Ofsted guidance on inspecting faith schools reveals “disturbing capitulation to religious demands”
Posted: Thu, 12 Jun 2014 14:03
The National Secular Society has accused Ofsted of "capitulating to oppressive religious demands" after the schools regulator told inspectors that gender segregation in faith schools should not be taken as a sign of inequality.
In recently updated guidance on inspecting publicly funded "faith schools", inspectors are advised that in Muslim faith schools: "boys and girls may well be taught or seated separately according to the specific context, particularly during collective acts of worship. This should not be taken as a sign of inequality between different genders."
The guidance also cautions inspectors to be mindful to not misinterpret the wearing of the 'hijab' or headscarf as a sign of repression but instead to "understand that Muslim females see this as a part of their identity and a commitment to their beliefs within Islam".
The guidance says most schools have a uniform for boys and girls which represents the "Islamic principle of modesty".
Inspectors are advised that art and music lessons in Muslim schools can be "restricted", that health and sex education will be taught within Islamic studies and that daily prayers will often "dictate the shape of the school day".
In a section on "etiquette", female inspectors are advised to "wear a trouser suit or longer skirt and jacket to cover their arms". Female inspectors are also recommended to "carry a scarf in case they enter the prayer room".
According to the guidance "Muslim men do not usually shake hands with women, and Muslim women do not shake hands with men". Ofsted advise the "best policy is not to offer to shake hands unless someone offers their hand to you".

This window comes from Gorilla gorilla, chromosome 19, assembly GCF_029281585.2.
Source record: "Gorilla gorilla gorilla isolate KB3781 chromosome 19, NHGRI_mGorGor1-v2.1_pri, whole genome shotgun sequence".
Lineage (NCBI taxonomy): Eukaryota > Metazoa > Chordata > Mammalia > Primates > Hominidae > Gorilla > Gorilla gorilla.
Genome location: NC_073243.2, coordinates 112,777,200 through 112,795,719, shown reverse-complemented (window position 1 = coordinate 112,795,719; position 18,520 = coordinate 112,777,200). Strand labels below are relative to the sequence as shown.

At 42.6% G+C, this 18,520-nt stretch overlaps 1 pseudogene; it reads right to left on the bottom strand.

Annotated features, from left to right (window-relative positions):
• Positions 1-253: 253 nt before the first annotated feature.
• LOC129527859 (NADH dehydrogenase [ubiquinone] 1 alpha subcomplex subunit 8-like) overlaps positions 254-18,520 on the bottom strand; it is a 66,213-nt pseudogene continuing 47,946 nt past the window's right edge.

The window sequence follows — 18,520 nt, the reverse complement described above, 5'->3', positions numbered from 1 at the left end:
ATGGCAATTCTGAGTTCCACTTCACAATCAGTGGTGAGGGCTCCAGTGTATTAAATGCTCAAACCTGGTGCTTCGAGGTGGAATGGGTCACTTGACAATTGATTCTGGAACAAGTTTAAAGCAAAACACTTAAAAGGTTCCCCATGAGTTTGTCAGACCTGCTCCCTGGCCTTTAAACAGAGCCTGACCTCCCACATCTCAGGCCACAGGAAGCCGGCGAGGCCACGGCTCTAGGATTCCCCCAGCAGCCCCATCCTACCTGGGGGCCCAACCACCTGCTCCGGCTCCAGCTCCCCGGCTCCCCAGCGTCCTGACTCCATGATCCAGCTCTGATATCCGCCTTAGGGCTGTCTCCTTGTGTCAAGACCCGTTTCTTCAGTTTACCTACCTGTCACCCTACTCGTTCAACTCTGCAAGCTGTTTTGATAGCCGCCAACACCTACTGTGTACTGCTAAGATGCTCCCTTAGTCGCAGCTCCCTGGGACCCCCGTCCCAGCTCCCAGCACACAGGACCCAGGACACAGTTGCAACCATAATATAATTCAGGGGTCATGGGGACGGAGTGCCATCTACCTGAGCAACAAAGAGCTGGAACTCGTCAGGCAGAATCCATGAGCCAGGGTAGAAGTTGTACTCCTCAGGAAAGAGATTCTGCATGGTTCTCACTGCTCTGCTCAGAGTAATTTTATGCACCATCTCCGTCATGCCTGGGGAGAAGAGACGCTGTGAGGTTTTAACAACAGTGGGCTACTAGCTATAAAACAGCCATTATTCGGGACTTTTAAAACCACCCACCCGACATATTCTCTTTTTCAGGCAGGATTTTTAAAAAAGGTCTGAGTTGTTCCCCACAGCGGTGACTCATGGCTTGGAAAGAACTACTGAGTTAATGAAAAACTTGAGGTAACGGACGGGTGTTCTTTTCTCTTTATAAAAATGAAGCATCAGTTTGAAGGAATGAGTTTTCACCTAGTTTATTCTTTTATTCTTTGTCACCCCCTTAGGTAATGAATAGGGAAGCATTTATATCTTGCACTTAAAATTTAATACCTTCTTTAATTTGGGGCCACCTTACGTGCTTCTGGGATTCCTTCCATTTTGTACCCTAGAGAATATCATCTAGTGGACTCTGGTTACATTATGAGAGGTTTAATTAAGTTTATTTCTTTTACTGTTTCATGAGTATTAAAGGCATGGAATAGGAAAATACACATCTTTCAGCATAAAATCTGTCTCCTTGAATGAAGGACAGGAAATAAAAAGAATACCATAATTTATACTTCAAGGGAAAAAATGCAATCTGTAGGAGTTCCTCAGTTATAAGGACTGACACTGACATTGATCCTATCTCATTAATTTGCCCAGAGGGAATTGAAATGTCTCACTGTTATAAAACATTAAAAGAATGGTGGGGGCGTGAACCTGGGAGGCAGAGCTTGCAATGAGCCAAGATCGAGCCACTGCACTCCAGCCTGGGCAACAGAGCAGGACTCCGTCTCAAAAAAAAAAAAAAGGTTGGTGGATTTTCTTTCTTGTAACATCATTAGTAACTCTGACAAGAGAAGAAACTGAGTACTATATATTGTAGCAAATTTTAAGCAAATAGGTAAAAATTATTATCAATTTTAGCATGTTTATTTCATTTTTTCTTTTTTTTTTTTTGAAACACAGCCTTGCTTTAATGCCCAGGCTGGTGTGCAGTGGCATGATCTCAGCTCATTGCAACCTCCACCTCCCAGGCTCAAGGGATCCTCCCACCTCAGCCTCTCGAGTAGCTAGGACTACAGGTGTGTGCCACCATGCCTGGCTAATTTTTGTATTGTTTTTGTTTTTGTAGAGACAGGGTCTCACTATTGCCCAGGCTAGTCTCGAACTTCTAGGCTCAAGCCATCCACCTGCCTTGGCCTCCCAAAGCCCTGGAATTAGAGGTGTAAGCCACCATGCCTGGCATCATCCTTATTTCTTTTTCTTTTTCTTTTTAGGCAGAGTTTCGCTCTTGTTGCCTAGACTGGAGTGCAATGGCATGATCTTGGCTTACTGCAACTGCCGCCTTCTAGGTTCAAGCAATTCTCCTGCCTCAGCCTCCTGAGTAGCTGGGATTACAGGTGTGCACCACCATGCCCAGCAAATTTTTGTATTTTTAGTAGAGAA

It says inspectors also need to be aware that they may find themselves providing feedback from a lesson to a teacher that may be wearing a full 'niqaab' (face and head cover). In some schools male inspectors are told they will need another female present in order to give feedback to a female teacher.
The guidelines lay down that when inspecting single-sex religious schools, the inspection team should "reflect the gender of the school".
In mixed sex Jewish schools, inspectors are told that boys and girls are "in reality" taught separately – sometimes on two different sites some distance from one another.
When inspecting Jewish schools female inspectors are advised to wear a skirt rather than trousers and a blouse, but that any blouse worn should cover the collar bone. When inspecting strictly ultra-orthodox schools, inspectors are warned to "avoid wearing bright colours, and red in particular".
The guidance appears to be at odds with Department for Education policy. A spokesperson for the DfE, said: "We are clear that segregation in the classroom is wrong. The Equalities Act applies to all types of school and it is unlawful for schools to discriminate against a pupil by treating them less favourably because of their sex."
The National Secular Society called on Ofsted to review its guidance.
Keith Porteous Wood, NSS executive director, said: "These guidelines reveal a disturbing capitulation to oppressive religious demands in publicly funded schools. It also highlights the extent to which religious identities are being foisted on young people whilst at school.
"The guidance serves to normalise practices inconsistent with values such as personal liberty and gender equality, which should be promoted in schools, not eroded.
"The apparent willingness to sacrifice the National Curriculum and sex and relationships education in order to accommodate religious dogma betrays children's rights and poorly equips pupils for life outside the school gates."